A YOUNG Linwood man has stepped up to raise thousands of pounds for the hospice that cared for his late mum, by taking on this year’s Virtual Kiltwalk.

Ryan Ayr, 25, conquered the 26-mile lockdown challenge alongside four of his best friends and is on track to raise a fantastic £15,800 for Paisley’s Accord Hospice – smashing their original fundraising target of £500.

The team has raised £7,000 and counting from generous family and friends but their overall total is set to almost double thanks to Gift Aid and a commitment from Sir Tom Hunter to match pound-for-pound all funds raised via the Kiltwalk.

Ryan, along with his friends Craig McKee, Daniel Melville, Grant Allison and Stuart Halliday, decided he wanted to thank, and raise awareness of, the hospice teams who cared for his mother Elaine during her battle with cancer.

Accord, which offers palliative and end-of-life care to people living with or affected by life-limiting illness, looked after Elaine for nine days until she sadly passed away in June this year, aged just 53.

The Gazette: Ryan thought of brave mum during every step of kiltwalkRyan thought of brave mum during every step of kiltwalk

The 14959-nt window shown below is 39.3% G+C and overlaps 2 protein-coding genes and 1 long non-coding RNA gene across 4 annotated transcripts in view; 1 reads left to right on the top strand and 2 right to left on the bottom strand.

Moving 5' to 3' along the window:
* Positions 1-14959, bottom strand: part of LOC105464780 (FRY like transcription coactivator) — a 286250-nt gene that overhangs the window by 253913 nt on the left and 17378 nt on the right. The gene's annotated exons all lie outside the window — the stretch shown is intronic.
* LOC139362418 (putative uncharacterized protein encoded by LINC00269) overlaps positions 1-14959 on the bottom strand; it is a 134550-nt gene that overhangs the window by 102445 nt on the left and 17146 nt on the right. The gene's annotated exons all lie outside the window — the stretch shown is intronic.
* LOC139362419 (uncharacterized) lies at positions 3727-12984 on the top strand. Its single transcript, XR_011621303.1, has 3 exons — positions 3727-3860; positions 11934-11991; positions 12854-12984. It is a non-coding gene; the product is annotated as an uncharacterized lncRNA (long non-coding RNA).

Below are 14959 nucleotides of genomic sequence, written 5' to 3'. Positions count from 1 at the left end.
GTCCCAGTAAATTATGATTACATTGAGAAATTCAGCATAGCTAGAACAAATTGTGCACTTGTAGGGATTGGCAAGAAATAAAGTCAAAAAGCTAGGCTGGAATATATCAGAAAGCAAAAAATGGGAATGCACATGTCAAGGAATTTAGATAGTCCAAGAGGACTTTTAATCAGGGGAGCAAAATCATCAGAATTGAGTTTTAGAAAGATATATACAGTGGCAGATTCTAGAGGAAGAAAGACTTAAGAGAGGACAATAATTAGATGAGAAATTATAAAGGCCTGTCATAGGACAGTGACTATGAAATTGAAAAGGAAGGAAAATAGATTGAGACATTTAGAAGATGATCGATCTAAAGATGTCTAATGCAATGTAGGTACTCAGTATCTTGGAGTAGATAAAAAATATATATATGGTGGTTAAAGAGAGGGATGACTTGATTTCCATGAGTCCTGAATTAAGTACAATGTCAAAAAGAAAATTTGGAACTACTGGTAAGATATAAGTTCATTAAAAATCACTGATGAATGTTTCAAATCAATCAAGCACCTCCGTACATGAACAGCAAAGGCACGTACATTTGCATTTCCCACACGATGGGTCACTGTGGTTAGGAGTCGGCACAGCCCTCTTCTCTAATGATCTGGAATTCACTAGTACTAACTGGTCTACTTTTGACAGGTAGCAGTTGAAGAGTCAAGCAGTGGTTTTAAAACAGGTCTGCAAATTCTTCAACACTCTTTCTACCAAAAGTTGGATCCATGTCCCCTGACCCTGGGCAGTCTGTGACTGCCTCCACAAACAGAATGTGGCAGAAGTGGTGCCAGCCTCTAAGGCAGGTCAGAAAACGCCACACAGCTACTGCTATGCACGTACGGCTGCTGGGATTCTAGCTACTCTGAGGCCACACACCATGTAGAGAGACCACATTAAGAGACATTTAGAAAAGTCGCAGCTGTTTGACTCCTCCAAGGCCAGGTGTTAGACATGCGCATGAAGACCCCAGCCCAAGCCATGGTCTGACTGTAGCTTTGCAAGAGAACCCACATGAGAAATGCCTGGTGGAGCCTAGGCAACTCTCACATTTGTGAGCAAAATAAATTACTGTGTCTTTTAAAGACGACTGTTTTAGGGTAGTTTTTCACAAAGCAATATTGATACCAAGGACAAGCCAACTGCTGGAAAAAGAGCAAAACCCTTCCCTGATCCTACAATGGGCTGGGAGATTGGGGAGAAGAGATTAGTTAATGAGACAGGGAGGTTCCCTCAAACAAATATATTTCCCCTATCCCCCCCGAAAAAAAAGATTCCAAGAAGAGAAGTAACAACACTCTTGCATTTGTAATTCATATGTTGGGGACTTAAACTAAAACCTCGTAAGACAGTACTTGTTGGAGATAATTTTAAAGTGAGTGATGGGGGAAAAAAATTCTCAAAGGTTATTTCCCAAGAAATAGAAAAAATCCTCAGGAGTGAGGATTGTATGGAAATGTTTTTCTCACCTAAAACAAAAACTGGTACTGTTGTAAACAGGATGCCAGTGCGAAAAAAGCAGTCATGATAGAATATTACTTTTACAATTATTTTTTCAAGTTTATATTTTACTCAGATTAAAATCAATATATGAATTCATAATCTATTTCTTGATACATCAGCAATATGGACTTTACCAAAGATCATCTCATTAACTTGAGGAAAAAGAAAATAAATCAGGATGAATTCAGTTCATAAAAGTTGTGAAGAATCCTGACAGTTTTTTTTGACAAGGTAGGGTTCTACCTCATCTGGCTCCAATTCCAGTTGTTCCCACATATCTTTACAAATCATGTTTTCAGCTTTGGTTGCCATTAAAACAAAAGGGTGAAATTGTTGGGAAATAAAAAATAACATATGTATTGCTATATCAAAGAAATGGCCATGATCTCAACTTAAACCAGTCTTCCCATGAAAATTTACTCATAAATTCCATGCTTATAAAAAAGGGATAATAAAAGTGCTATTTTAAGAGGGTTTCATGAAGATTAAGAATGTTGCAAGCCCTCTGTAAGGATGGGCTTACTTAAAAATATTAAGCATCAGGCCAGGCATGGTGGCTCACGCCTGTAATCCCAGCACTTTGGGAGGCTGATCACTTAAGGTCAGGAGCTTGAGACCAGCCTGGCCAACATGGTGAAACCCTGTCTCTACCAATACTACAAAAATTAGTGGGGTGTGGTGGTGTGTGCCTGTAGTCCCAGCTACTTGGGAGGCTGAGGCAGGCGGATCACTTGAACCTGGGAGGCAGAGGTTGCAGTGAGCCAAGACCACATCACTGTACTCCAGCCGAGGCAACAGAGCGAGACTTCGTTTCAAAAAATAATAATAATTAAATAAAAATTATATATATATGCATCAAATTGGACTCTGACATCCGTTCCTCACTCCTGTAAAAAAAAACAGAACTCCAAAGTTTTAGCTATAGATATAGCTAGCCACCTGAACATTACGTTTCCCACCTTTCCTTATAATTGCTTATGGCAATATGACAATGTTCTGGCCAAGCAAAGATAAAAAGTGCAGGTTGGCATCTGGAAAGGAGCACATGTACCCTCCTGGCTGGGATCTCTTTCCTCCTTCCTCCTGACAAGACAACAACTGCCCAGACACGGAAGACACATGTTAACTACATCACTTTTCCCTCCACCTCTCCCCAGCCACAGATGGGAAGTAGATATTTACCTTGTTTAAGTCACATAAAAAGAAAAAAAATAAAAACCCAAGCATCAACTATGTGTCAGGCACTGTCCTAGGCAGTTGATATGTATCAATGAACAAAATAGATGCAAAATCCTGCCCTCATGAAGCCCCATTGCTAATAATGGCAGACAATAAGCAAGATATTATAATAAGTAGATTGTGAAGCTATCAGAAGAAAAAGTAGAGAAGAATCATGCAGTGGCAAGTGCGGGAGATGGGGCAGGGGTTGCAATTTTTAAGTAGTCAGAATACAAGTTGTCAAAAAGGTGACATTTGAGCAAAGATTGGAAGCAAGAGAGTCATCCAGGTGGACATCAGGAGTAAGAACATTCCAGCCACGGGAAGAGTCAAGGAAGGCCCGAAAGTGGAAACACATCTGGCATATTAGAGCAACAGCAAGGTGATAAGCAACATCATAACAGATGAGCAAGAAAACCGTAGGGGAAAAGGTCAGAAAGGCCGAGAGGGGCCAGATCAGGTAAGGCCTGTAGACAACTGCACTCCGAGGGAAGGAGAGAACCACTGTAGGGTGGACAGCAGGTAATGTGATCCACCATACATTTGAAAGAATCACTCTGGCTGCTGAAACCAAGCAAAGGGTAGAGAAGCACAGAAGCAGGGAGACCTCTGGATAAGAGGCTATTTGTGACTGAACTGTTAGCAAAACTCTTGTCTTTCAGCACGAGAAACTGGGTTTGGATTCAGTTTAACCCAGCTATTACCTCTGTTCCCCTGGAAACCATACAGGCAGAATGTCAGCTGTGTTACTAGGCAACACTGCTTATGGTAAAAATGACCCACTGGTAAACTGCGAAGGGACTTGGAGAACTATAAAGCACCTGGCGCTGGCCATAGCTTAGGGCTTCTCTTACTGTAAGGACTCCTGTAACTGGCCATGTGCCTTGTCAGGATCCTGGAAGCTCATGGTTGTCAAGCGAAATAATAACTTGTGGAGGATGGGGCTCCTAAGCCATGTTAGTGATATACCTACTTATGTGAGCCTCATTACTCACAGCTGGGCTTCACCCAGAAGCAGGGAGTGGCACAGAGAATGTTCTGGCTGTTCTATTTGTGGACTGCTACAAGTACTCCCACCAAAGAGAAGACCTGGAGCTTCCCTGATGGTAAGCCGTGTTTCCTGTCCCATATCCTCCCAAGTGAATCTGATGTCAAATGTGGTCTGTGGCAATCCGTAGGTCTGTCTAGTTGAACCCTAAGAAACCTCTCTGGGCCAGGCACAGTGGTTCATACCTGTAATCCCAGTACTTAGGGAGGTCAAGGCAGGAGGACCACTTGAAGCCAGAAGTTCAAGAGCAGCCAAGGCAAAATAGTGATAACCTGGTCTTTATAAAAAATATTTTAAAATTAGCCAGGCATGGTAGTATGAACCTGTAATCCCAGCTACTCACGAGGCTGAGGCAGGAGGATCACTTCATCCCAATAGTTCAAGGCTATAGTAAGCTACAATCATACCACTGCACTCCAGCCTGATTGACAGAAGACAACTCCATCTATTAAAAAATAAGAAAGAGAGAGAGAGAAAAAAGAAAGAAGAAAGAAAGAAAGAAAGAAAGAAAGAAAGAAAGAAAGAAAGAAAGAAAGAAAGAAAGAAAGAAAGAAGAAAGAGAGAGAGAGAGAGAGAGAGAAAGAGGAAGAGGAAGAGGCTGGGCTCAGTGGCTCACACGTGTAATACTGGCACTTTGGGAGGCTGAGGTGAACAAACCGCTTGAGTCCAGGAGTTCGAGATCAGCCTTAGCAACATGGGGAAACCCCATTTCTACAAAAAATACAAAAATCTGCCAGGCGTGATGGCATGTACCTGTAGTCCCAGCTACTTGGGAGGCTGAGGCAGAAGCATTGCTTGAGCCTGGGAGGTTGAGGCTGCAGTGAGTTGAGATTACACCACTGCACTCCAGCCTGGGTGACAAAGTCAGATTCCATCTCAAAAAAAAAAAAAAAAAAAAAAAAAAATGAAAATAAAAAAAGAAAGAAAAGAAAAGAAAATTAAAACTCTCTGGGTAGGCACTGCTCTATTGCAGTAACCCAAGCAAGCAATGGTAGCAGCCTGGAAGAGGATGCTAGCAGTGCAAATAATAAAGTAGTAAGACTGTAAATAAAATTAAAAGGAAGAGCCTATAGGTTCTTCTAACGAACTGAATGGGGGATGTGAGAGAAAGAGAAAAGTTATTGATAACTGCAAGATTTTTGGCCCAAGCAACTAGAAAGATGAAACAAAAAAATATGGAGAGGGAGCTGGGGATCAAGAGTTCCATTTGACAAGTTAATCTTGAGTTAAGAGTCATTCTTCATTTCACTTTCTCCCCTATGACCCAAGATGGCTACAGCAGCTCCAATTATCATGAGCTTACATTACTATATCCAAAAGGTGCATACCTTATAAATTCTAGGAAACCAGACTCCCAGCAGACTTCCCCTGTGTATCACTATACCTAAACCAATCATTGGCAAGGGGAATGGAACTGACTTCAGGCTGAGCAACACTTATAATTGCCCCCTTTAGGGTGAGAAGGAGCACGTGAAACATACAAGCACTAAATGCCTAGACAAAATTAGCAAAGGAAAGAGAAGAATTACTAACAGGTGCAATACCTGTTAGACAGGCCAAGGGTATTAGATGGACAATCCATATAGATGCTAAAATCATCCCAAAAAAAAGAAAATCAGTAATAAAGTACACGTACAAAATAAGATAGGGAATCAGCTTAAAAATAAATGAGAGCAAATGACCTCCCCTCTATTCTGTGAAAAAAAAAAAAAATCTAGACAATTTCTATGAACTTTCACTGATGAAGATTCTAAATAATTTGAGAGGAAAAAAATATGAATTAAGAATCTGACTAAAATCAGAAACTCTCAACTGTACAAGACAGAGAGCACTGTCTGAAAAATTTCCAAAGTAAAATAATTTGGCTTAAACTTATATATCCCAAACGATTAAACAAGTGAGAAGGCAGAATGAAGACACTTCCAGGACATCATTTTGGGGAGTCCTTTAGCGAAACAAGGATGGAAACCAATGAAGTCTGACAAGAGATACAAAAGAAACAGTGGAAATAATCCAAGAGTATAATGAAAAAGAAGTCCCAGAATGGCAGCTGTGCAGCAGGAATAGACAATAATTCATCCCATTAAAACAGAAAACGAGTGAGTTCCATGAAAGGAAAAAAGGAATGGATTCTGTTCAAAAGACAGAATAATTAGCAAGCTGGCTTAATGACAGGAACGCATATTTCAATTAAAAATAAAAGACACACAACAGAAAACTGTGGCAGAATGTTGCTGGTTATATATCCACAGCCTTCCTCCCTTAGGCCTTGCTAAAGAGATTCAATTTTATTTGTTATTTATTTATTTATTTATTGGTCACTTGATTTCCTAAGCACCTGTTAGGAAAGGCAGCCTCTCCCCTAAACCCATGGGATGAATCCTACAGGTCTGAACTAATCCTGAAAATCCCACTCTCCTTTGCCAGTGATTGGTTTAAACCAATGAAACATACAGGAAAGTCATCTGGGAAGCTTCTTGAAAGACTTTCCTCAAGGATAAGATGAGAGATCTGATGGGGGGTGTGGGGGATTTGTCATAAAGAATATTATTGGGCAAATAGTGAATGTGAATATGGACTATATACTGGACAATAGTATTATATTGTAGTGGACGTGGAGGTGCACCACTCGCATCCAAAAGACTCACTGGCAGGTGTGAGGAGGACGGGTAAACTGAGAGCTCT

Ryan credits the staff at the hospice for their care and professionalism during the most difficult time his family has ever had to face.

He said: “Me and the boys took on the Virtual Kiltwalk thinking we would raise around £500 – a small token of appreciation to the nurses and doctors who did everything they could to care for my mum during the most difficult time of her life – so to have raised £7,000 so far is unbelievable.

“Everyone has been so generous and the final total is testament to how adored my mum was. Each and every donation was made in her memory by people who loved her.

“She’d be really proud of us for completing the challenge to give back to the hospice. It’s exactly what she’d have wanted.”

Elaine was just 44 when she was first diagnosed with breast cancer and tackled it head on.

She was delighted to be given the all-clear by doctors but, tragically, she was later told the cancer had spread to her lymph nodes and then her brain.

Ryan said: “Doing a 26-mile walk in only seven hours and 15 minutes was gruelling at times but my mum lived her life to the fullest, even when she was in unbelievable pain, and that motivated us to keep on going.”

David McFadden, fundraising and communications manager at Accord Hospice, has praised Ryan and his friends for their fundraising efforts.

He said: “We are grateful to each and every person who has donated to them – particularly over such a challenging few months for everyone.”

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